Being Earnest: It’s Not Just Important, It’s Vital
I fell in love with Oscar Wilde’s play The Importance of Being Earnest when I was 15. My mother’s extensive book collection contained a tattered copy and I read it over and over, adoring every wordplay and clever turn of phrase.
The word earnest is now permanently associated with this play to me; a pairing firmly wired in my brain. If someone says ‘earnest’, my brain lights up with joy — humour! Fun! Wit! — like some sort of Pavlov’s Dog, which is funny in itself as the word literally means humourless.
I’ve noticed when people use this word it is often preceded with an apology. “Sorry for the earnestness, I just wanted to share something.” We are quick to downplay any serious emotion by quickly adding a disclaimer or apology. “Hey friends, sorry to be all serious but I did a thing.”
I recently attended my first National Young Writer’s Festival in Newcastle, and was overwhelmed by the passion and talent showcased in the events. Poetry readings, in particular, highlighted a display of earnestness that deserves no apology.
It’s admirable and inspiring (gah, those words are so frequently overused, I know) to see people sharing themselves and their words so openly.
People like me make jokes when we feel any sense of vulnerability creeping in. Uh oh, conversation is getting heavy, better make it light. Uh oh, I just messaged a friend something serious, better quickly send a meme to make sure they know I’m joking!
I’ve had therapists comment, “You know you use humour as a defence mechanism, right?” and there’s little I can do in response other than confirm their statement with a bad joke or maybe do jazz hands and jump out the window.
But holy fuck, have I learned something this year — the payoff of occasionally being earnest and real and authentic is invaluable.
I’ve spent the entirety of my adulthood trying to process, accept and treat my mental illnesses. My mental health has been on a slow but steady decline over the last few years and reached a breaking point in December.
I had to take 12 months leave without pay from my job, and move back in with my mum. I’m on a waiting list for therapy that all my clinicians attest is going to change your life, just hang in there. It’s due to start in February 2017 so I’ve spent a lot of time sleeping, sitting, and trying not to do anything stupid.
Like many people with ‘treatment-resistant depression’ (alongside three or four co-occurring mental illnesses, depending on which psychiatrist you speak to) I’ve tried many different treatments over the years to rid myself of this dark, painful fog:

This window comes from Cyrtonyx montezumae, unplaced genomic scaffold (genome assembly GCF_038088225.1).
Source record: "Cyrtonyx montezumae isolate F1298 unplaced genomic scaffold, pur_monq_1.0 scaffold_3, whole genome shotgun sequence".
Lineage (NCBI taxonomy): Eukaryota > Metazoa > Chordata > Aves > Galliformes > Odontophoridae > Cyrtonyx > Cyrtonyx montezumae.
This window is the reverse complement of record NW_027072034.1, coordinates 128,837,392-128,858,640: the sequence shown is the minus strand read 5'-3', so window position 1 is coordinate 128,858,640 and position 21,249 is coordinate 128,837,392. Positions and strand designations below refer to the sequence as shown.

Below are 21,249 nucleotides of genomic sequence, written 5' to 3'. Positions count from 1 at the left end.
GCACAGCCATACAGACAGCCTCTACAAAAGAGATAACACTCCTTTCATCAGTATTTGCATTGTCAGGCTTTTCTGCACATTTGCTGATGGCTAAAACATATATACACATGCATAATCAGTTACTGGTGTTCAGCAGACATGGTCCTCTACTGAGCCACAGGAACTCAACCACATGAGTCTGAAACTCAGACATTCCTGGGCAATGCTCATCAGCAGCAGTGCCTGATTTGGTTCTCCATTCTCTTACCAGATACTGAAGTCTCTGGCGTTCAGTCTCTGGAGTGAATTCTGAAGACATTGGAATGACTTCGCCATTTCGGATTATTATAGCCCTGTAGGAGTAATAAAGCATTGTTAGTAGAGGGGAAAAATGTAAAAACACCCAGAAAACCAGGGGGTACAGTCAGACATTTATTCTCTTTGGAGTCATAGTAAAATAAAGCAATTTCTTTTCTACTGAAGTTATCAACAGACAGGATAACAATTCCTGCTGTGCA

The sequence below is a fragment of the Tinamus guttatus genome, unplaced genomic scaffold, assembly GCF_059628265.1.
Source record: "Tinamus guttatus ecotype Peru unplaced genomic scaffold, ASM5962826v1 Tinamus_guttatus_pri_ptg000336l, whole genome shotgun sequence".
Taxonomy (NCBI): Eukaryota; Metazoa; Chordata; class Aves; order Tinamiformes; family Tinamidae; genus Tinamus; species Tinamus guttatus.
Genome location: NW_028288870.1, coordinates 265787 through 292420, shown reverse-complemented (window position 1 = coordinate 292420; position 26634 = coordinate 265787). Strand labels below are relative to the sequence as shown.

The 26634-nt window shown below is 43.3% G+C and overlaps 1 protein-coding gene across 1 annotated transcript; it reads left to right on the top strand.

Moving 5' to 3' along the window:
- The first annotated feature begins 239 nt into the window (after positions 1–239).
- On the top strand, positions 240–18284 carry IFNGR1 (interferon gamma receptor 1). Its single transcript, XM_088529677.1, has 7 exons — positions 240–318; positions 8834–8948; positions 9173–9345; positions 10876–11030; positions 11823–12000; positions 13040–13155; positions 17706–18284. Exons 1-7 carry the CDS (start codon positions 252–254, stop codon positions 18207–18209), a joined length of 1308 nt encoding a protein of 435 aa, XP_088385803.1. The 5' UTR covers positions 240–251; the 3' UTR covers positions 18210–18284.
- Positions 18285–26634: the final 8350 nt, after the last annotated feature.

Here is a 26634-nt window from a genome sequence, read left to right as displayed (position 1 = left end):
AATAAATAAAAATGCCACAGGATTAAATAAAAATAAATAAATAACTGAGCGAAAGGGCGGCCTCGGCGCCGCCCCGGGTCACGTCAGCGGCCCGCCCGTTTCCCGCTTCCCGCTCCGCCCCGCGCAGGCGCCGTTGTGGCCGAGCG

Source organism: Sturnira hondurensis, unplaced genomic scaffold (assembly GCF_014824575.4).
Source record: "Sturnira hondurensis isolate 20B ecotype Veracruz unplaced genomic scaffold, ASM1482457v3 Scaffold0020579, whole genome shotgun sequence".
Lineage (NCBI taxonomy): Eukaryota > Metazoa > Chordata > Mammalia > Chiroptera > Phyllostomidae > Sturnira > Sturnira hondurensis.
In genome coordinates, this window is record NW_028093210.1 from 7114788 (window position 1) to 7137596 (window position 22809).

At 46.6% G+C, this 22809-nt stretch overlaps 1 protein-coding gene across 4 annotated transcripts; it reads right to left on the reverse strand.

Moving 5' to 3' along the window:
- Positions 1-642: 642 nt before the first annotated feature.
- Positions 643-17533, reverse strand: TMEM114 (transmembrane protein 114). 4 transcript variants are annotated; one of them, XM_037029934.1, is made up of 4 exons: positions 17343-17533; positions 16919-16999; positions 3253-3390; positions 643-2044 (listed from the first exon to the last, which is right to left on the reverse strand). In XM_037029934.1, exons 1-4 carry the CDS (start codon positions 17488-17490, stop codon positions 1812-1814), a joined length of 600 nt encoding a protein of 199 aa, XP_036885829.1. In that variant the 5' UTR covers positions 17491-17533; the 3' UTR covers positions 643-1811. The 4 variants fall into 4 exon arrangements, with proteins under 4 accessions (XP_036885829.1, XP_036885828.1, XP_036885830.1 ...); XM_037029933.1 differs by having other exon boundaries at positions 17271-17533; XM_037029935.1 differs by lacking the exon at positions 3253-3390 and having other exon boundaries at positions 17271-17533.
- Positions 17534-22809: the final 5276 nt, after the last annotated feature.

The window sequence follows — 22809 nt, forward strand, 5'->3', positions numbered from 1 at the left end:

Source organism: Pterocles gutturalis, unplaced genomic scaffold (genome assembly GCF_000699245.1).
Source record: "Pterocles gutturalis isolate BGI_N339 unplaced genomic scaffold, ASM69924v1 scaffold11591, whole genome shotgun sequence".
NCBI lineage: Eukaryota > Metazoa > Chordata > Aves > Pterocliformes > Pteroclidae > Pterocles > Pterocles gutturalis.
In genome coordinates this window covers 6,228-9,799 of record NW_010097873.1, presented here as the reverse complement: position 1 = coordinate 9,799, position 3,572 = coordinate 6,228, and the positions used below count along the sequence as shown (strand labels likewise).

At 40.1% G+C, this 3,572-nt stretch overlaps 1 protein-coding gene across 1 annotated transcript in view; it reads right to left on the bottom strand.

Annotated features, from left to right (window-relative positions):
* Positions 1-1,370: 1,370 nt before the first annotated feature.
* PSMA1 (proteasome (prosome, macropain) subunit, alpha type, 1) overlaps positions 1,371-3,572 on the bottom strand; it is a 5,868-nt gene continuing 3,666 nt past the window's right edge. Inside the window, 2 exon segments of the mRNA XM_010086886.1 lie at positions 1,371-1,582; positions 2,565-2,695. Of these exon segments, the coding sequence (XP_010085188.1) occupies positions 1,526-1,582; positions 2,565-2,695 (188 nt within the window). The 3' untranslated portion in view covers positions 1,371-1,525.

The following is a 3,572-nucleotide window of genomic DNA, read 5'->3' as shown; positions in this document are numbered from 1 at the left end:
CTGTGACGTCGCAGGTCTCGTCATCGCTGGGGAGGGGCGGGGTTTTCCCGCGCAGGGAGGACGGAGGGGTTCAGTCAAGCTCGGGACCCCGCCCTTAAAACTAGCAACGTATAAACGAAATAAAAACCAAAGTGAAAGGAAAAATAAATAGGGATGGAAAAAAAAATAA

Cognitive Behavioural Therapy.
Acceptance and Commitment Therapy.
So many medications.
Mental Health Nurses.
I am so, so tired.
But lately, I’ve been trying something new, and on my own. It’s more abstract, and isn’t found as a standard treatment option in any DSM. So far, it has been significantly helpful.
There’s a reason Brene Brown’s talk on vulnerability is so popular and recommended by countless mental health clinicians, social workers and weirdos on the internet like me. Opening up to people and allowing yourself to be seen — really seen — is terrifying. But it’s vital in helping us move forward.
You know how motivational Instagram accounts and your mum’s friend Barbara always post quotes like ‘No Risk, No Reward’? Yeah, I hate Barbara too, but dang… those quotes have a point sometimes.
I’ve slowly allowed myself to be open to people, to let them see inside me. It feels like peeling back a layer of skin and asking people to touch the wound.
I’m fighting desperately with the thoughts that scream They don’t like you, they’re just being polite when people extend their friendship and kindness. I’m fighting the thoughts that bark You are a waste of space and everybody knows it whenever I’m out in public.
I’m learning to share feelings with close friends who are holding my vulnerability with such gentle and tender hands it makes me weep.
It’s both terrifying and exhausting. But with the exhaustion comes a sense of calm when you have allowed yourself to be real with another person, and they’ve accepted you.
Attending the writer’s festival was enormous for me and I had a wonderful time, meeting such amazing people. I felt the discomfort and fear and went anyway.
This week is Mental Health Week, and my social media has been filled with people opening up and sharing themselves and their experiences. It demonstrates how many of us are silently going through these battles, but how would we know if we didn’t talk about it?
My hands are shaking as I write this — I’m much more comfortable writing bad jokes than being serious. I’m still learning the importance of being earnest, and how vital it is to let yourself feel vulnerable.
Maybe I’ll delete this entire post and replace it with a photo of a pigeon wearing sunglasses.
I hope I don’t, though.